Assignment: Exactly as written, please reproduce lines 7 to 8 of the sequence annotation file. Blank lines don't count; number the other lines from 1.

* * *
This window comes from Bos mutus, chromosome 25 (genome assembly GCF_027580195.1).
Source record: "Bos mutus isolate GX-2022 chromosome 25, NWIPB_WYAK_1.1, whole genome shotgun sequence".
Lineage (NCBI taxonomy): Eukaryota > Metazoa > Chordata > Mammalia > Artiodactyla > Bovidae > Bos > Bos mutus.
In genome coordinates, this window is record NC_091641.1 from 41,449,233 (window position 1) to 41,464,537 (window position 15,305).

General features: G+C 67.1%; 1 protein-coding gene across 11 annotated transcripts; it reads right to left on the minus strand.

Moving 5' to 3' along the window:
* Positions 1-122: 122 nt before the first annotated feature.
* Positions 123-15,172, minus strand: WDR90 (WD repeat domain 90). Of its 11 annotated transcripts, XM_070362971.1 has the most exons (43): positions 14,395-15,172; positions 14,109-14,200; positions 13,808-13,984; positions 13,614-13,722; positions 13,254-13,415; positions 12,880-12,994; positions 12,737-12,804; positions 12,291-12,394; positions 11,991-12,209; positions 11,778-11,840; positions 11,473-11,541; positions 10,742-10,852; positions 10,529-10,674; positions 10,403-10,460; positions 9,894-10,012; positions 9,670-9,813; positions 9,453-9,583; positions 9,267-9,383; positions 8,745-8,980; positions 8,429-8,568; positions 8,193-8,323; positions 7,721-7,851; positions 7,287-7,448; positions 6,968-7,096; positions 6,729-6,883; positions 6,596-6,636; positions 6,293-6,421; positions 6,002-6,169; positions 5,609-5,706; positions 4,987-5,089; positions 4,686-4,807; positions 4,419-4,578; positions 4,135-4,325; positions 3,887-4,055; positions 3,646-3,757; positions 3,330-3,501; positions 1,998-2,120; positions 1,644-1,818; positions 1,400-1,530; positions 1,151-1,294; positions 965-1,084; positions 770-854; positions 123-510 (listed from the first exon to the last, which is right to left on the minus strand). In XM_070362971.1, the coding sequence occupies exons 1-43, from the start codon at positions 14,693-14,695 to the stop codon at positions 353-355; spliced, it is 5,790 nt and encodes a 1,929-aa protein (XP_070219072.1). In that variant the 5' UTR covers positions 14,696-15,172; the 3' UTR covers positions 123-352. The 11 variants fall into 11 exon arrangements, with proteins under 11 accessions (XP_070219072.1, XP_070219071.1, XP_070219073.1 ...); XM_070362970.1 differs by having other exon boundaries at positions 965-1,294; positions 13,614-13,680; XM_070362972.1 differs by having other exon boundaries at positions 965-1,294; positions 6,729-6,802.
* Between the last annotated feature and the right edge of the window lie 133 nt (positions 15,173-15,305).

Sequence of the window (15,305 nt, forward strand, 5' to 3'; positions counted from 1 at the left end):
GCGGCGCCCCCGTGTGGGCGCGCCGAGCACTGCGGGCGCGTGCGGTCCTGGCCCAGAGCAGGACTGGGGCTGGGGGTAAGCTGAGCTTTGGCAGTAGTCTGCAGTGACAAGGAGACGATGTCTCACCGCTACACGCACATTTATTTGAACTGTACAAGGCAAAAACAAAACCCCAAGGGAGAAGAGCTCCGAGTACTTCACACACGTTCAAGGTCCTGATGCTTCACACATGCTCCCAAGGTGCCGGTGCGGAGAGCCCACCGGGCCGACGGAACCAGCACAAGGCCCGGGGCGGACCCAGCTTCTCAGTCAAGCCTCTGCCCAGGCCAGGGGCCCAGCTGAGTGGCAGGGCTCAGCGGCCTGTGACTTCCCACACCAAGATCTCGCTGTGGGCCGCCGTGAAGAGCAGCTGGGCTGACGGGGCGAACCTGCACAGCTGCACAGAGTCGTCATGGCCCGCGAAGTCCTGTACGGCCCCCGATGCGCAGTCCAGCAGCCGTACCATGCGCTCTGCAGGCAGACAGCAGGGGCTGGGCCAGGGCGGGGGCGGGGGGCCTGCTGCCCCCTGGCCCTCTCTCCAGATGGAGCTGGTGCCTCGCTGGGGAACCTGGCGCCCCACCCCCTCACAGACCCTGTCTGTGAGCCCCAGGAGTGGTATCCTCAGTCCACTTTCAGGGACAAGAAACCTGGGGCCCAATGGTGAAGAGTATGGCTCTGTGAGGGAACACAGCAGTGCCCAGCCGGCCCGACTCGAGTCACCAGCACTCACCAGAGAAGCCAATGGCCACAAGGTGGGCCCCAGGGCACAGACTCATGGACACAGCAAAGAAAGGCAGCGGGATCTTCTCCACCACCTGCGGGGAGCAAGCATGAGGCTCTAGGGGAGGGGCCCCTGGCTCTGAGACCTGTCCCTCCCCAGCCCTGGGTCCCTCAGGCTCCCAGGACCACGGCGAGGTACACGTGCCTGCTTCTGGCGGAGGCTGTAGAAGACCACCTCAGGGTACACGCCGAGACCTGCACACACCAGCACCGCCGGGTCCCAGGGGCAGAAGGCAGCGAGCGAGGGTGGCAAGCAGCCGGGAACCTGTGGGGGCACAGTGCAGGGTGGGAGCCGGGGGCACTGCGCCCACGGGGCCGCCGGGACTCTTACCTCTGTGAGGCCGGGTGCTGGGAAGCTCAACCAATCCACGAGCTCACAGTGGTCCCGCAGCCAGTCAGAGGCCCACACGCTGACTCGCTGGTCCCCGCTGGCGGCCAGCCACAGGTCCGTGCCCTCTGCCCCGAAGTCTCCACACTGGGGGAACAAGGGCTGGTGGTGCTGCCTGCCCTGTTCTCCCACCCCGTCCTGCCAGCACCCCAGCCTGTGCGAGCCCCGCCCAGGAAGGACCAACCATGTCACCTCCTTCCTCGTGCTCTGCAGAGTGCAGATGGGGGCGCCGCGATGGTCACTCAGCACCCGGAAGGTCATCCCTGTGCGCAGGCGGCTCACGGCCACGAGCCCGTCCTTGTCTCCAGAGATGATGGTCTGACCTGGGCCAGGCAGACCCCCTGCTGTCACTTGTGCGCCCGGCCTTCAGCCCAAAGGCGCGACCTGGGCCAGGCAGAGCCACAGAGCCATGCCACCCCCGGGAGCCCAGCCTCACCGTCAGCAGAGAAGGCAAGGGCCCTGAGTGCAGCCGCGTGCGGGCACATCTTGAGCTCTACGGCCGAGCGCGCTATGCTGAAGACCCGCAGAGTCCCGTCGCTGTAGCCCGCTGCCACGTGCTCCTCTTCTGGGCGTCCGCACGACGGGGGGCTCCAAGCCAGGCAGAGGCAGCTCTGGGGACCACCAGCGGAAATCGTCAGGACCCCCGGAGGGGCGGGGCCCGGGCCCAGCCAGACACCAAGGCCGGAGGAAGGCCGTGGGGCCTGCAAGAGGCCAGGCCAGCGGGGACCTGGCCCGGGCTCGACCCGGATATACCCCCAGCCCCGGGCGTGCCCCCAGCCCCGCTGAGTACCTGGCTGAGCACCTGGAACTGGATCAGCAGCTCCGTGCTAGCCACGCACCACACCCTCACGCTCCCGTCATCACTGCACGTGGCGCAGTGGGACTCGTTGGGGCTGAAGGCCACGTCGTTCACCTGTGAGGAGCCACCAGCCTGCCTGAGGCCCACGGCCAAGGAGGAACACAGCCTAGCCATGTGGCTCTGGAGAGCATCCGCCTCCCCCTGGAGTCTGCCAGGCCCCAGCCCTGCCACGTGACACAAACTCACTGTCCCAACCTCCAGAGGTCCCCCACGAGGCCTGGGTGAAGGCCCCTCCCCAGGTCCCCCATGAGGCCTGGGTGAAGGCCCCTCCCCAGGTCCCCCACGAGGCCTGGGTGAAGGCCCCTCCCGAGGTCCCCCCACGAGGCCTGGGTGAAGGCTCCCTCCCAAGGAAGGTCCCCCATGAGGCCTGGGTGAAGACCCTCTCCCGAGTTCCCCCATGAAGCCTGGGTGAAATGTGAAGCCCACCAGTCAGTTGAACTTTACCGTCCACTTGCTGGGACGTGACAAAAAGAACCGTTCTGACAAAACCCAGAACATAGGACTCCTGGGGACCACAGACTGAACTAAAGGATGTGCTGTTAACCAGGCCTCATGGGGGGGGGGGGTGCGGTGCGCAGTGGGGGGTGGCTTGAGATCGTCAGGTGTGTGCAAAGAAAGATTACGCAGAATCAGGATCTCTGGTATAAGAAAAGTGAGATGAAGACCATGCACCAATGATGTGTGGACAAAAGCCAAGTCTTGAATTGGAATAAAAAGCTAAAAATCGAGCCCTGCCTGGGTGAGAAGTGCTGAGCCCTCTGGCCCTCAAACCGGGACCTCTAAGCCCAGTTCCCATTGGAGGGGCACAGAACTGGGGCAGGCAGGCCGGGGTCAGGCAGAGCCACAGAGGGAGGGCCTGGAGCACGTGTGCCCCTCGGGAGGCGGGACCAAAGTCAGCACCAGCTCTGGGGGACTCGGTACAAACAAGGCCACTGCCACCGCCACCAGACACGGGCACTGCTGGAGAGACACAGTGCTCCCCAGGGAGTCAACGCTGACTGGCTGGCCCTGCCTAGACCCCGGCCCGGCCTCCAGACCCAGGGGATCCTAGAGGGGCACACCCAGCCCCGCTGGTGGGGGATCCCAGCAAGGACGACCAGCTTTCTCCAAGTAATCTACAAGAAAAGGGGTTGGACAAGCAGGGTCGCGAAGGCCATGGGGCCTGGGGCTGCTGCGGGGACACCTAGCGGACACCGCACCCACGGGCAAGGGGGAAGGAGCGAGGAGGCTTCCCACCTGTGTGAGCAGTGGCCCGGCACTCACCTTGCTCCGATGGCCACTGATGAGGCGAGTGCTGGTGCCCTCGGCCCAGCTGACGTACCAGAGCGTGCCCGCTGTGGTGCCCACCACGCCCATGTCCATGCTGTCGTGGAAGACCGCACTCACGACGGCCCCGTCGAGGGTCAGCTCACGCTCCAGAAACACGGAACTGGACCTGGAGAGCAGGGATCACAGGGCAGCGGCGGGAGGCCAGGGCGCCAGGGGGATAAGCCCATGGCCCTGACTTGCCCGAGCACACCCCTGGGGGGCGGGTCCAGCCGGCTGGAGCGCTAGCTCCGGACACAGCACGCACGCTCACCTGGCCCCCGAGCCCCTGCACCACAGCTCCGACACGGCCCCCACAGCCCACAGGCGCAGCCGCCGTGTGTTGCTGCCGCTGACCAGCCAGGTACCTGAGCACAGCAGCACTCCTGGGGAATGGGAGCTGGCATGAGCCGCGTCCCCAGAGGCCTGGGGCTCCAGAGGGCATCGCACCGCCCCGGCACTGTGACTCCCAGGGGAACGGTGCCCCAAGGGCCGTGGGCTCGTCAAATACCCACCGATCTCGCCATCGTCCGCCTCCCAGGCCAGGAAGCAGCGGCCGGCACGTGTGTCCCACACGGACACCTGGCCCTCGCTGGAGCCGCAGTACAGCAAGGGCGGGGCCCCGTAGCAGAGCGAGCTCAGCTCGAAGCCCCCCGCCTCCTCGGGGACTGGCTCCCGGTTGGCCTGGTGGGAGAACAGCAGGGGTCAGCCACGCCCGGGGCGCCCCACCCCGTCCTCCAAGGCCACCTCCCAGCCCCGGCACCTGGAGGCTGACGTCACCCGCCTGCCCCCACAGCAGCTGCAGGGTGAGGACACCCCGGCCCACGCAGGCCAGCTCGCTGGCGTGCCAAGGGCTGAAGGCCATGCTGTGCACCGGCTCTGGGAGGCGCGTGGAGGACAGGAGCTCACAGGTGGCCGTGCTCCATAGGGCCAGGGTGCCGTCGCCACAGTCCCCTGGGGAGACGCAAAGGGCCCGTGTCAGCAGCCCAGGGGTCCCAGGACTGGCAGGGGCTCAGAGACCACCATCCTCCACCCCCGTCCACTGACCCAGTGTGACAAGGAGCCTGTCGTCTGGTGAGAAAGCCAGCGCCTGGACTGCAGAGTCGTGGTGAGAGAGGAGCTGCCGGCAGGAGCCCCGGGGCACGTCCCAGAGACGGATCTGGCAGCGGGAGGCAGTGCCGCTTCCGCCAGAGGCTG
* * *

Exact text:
* Positions 1-122: 122 nt before the first annotated feature.
* Positions 123-15,172, minus strand: WDR90 (WD repeat domain 90). Of its 11 annotated transcripts, XM_070362971.1 has the most exons (43): positions 14,395-15,172; positions 14,109-14,200; positions 13,808-13,984; positions 13,614-13,722; positions 13,254-13,415; positions 12,880-12,994; positions 12,737-12,804; positions 12,291-12,394; positions 11,991-12,209; positions 11,778-11,840; positions 11,473-11,541; positions 10,742-10,852; positions 10,529-10,674; positions 10,403-10,460; positions 9,894-10,012; positions 9,670-9,813; positions 9,453-9,583; positions 9,267-9,383; positions 8,745-8,980; positions 8,429-8,568; positions 8,193-8,323; positions 7,721-7,851; positions 7,287-7,448; positions 6,968-7,096; positions 6,729-6,883; positions 6,596-6,636; positions 6,293-6,421; positions 6,002-6,169; positions 5,609-5,706; positions 4,987-5,089; positions 4,686-4,807; positions 4,419-4,578; positions 4,135-4,325; positions 3,887-4,055; positions 3,646-3,757; positions 3,330-3,501; positions 1,998-2,120; positions 1,644-1,818; positions 1,400-1,530; positions 1,151-1,294; positions 965-1,084; positions 770-854; positions 123-510 (listed from the first exon to the last, which is right to left on the minus strand). In XM_070362971.1, the coding sequence occupies exons 1-43, from the start codon at positions 14,693-14,695 to the stop codon at positions 353-355; spliced, it is 5,790 nt and encodes a 1,929-aa protein (XP_070219072.1). In that variant the 5' UTR covers positions 14,696-15,172; the 3' UTR covers positions 123-352. The 11 variants fall into 11 exon arrangements, with proteins under 11 accessions (XP_070219072.1, XP_070219071.1, XP_070219073.1 ...); XM_070362970.1 differs by having other exon boundaries at positions 965-1,294; positions 13,614-13,680; XM_070362972.1 differs by having other exon boundaries at positions 965-1,294; positions 6,729-6,802.